As shown in FIG. 2, each Yn line 13 is connected to a charge amplifying detector 36, typically an operational amplifier, to measure the charge from the capacitors 6. Each detector 36 produces a voltage output proportional to such charge and, consequently, to the intensity of the radiation incident on that sensor 17n. The output of the detectors 36 may be sampled sequentially to obtain an output signal, and the technology to do this is also well known in the art. Also, in FIG. 1, in addition to the circuitry connected to the panel 16 and Xn lines 11 and Yn lines 13 discussed above, there is provided an additional connection for accessing the top conducting layer 9 and the first plurality of microplates 18n in order to electrically connect the top conducting layer 9 and the first plurality of microplates 18n to a power supply (not shown) capable of providing operating voltages.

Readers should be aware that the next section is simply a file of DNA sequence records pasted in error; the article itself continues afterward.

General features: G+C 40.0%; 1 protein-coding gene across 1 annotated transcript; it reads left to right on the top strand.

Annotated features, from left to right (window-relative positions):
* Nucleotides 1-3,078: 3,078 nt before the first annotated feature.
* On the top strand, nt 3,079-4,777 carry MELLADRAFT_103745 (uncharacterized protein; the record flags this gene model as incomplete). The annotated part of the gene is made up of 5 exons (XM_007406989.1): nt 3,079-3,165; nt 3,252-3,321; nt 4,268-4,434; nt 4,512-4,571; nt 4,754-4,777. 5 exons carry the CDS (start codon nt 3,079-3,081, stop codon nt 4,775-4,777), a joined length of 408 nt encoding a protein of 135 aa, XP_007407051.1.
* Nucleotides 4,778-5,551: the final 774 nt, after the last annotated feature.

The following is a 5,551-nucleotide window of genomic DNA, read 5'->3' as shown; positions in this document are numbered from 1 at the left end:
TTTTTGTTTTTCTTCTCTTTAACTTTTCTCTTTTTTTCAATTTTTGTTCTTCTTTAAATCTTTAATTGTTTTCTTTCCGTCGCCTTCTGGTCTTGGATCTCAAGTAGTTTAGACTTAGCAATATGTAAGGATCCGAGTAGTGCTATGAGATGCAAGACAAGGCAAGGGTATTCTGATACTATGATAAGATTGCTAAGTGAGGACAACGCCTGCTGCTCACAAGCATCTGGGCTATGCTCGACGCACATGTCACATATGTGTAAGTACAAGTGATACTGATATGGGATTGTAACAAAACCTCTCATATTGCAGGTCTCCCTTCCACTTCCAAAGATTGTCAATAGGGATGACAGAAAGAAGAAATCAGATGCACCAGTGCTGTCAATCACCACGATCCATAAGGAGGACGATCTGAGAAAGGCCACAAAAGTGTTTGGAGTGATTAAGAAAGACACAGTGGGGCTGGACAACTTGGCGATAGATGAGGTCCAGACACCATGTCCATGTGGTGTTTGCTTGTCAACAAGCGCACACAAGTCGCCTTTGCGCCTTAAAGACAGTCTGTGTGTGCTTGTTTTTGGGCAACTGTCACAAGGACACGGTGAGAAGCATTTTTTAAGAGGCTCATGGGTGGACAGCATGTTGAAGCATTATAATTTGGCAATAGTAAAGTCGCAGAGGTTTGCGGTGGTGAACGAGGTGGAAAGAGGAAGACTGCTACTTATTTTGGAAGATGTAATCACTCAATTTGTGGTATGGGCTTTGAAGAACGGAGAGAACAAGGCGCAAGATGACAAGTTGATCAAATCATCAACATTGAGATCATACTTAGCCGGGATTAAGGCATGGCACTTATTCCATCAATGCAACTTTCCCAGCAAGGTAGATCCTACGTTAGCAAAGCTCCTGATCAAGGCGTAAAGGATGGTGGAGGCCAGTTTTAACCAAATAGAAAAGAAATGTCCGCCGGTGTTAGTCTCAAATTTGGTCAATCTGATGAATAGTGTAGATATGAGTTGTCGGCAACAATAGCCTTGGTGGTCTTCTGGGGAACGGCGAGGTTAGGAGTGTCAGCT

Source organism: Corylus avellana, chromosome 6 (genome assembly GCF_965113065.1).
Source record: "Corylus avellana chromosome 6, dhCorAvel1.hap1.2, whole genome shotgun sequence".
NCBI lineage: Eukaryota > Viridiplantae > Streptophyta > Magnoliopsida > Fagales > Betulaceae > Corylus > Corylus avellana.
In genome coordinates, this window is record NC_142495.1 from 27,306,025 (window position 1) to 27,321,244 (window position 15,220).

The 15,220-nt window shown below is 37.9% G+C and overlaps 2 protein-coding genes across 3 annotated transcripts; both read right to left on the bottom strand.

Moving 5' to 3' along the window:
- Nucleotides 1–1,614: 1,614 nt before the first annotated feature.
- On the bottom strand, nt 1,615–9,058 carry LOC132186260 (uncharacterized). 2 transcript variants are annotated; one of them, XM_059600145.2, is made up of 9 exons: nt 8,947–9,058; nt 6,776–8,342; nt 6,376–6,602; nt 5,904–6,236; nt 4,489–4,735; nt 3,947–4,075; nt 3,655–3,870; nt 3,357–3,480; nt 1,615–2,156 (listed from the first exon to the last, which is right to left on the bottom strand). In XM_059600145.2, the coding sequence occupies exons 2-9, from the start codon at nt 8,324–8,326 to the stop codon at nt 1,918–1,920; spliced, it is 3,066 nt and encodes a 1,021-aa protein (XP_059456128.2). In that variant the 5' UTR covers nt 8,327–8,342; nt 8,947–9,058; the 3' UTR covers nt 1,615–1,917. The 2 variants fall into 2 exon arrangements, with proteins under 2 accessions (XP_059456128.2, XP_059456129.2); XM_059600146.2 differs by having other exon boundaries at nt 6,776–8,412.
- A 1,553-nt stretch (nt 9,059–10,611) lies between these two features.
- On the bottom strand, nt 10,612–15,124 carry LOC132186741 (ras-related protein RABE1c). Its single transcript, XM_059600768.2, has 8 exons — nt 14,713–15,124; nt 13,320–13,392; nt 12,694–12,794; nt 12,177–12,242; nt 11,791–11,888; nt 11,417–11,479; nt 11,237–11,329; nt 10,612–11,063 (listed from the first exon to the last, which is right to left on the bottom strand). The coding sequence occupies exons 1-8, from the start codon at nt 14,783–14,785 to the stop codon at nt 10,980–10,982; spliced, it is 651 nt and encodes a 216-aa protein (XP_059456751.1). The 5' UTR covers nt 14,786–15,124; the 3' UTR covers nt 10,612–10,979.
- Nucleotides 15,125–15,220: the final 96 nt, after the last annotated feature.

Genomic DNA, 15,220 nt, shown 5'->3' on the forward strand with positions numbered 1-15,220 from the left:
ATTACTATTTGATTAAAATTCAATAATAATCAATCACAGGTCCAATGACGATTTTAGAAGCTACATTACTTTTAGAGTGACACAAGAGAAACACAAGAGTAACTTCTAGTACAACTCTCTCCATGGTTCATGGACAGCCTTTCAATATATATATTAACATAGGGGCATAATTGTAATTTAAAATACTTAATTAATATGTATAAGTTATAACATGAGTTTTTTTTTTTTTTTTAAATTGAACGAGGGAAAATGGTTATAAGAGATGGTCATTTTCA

During X-ray exposure, image-wise modulated X-ray radiation impinges on the panel 16. The X-rays generate excess electron hole pairs within the photoconductive layer 8 and, in the presence of the electric field caused by the difference in voltage between the top conducting layer 9 and the microplates 18n, holes migrate toward the interface between the photoconductive layer 8 and the charge blocking layers 10 in the region above the conductive collecting elements 3n. The amount of electron hole pairs generated throughout the photoconductive layer 8 is dependent on the intensity of image-wise modulated X-ray radiation impinging on the image capture panel 16. The charge blocking layers 10 and the barrier dielectric layer 20 combine to prevent charge build-up on the charge storage capacitors 6 due to leakage current. When a positive operating voltage is applied to the top conducting layer 9, the barrier dielectric layer 20 prevents holes from being injected into the photoconductive layer 8 from the top conducting layer 9, and the charge blocking layers 10 prevent electrons from being injected into the photoconductive layer 8 from the charge collecting elements 3n, thereby preventing any resulting leakage current across the photoconductive layer 8 from causing additional charge build-up on the storage capacitors 6 which is not due to the X-ray image.